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About The Omaha guide. (Omaha, Neb.) 1927-19?? | View Entire Issue (May 16, 1942)
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G!DE HEW TO THE L1NE\
at y<’m LARGEST ACCREDITED NEGRO NEWSPAPER WEST OF CHICAGO AND NORTH OF KANSAS CITY —MEMBER OF THE ASSOCIATED NEGRO PRESS
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phSon?:fWE. mV™’ Nebragfca»Omaha, Nebraska, Saturday, May 16,1942_OUR 15th YEAR-No. 14 City Edition, 5c Copy
CllffO'4 C m,tch*it
Well, the elections are over, C
had hoped, or anticipated? Not kno
the elections did not excite me in th
topic was well discussed pro and con
The local election remind me of
the elections Just about to be held in
the Bahamas. British West Indies.
You know I get a daily paper from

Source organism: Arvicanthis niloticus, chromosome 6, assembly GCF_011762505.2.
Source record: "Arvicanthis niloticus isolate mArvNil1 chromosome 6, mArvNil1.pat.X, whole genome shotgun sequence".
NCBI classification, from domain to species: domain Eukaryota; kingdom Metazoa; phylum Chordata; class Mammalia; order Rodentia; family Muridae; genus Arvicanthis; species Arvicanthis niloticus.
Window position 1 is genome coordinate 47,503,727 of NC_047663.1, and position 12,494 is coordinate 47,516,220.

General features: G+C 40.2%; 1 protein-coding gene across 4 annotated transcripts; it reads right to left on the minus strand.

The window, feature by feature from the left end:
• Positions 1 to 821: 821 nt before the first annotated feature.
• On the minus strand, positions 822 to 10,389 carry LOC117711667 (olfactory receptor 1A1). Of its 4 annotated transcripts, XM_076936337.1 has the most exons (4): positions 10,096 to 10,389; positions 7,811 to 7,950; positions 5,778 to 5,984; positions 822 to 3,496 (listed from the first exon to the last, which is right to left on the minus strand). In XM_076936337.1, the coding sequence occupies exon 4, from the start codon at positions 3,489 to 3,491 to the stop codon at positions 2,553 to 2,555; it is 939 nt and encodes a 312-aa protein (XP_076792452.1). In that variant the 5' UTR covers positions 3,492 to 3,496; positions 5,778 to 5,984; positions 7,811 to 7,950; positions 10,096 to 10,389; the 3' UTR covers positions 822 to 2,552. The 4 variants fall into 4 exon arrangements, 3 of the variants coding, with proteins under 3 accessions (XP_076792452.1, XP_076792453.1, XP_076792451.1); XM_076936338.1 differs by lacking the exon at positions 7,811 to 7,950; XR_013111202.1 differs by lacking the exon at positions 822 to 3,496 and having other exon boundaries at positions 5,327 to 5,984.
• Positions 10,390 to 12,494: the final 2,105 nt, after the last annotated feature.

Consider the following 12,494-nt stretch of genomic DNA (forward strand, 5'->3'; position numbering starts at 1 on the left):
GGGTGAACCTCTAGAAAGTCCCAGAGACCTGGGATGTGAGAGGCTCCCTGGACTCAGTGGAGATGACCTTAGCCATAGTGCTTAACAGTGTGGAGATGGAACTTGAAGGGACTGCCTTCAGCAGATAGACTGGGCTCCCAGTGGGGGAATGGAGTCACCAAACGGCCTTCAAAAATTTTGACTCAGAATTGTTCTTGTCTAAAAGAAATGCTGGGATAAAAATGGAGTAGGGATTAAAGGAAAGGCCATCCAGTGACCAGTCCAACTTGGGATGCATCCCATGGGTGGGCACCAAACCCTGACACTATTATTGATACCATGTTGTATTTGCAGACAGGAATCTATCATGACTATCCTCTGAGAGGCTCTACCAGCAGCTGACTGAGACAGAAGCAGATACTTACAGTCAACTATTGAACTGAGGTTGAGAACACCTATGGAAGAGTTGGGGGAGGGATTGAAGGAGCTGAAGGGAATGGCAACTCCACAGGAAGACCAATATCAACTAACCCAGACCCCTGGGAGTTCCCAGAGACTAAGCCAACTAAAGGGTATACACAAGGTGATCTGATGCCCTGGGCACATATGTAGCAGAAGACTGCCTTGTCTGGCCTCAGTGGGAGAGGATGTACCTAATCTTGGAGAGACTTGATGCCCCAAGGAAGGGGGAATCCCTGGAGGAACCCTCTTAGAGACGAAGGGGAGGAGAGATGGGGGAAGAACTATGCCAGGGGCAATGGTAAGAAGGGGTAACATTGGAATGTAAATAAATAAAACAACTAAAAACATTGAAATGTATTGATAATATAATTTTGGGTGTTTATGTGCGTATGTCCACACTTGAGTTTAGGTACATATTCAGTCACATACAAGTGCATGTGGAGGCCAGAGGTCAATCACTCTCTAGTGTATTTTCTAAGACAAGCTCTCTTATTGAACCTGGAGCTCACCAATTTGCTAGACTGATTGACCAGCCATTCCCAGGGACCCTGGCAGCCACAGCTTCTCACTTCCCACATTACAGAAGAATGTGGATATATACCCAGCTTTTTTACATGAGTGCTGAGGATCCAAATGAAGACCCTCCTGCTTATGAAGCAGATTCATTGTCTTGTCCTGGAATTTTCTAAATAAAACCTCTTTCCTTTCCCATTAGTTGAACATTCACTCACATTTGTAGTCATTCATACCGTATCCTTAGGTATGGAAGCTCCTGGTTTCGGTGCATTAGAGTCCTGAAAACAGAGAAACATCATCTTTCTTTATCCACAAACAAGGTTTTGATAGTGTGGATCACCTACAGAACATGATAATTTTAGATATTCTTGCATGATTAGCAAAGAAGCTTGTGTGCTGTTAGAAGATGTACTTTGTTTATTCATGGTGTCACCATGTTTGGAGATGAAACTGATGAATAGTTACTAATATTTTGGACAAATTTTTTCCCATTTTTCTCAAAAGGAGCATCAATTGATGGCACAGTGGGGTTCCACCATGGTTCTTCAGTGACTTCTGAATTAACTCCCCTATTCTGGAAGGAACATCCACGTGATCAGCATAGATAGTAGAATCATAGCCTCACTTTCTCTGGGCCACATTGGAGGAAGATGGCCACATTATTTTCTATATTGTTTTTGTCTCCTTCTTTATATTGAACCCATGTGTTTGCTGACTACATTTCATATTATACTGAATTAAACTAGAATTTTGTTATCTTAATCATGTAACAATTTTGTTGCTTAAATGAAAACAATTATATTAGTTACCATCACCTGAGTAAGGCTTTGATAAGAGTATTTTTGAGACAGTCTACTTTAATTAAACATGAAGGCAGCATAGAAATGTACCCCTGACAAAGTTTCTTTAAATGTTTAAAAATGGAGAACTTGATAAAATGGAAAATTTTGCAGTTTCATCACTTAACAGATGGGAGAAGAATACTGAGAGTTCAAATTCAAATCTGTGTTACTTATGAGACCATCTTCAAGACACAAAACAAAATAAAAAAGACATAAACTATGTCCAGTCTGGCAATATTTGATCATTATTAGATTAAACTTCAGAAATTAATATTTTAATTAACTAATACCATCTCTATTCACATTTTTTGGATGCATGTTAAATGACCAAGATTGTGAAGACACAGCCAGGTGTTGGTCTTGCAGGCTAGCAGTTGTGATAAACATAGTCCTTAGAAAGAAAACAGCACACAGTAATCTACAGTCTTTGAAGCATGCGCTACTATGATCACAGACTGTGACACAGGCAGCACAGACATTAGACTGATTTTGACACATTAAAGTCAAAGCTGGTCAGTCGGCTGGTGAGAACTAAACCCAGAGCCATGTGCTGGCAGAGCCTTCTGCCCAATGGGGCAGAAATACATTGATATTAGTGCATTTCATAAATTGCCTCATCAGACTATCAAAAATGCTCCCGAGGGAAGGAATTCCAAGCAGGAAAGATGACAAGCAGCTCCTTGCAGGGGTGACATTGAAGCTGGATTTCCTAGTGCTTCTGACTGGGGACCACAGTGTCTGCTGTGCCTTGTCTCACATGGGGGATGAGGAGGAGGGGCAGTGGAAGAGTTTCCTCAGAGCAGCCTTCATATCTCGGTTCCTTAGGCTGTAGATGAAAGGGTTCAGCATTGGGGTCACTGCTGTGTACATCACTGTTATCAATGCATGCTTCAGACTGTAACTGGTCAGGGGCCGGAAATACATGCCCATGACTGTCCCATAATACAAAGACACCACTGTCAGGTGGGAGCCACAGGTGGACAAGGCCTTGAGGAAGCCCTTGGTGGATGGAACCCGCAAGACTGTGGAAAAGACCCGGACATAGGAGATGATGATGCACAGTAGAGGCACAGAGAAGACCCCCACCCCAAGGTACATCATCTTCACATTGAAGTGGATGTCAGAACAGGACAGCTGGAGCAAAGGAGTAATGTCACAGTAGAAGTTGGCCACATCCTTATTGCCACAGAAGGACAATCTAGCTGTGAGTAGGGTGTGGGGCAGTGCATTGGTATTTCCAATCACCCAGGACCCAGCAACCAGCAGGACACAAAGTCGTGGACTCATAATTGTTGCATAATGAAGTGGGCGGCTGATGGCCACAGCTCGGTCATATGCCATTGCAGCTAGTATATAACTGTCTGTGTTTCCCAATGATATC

there, C. C. and they are having a
general election there right now.
There, the candidate Is popular ac
cording to the amount of rum he
disperses. They have a slick way of
advertising in the Bahamas, at el
ection time. They will announce a
meeting in behalf of a certain candi
date and all the natives will attend
knowing that they will hear a few
speeches and then a keg of rum
will be opened. After the keg has
been exhausted they will announce
another meeting at another hall in
another district and the whole as
semblage will trail along to the oth
er hall, all in good spirits, and pick
ing up new recruits as they march
along. That same procedure will be
repeated perhaps three or four tim
es in one night. That’s native life
in the West Indies for you. Very
tew care much about the candidate
lor once he is elected he is almost
unapproachable until next election.
In spite of the elections though,
<C. C. I did mingle among the folks
•during the past week. I picked up
•a lot of gossip, and also a lot of
news. I’ll try and recall some of it
The most personal bit of news
■was received from Mrs. Hallot Bar
nett, 2709 Wirt Street. You know
she was in Minneapolis and St. Paul
recently and while there she met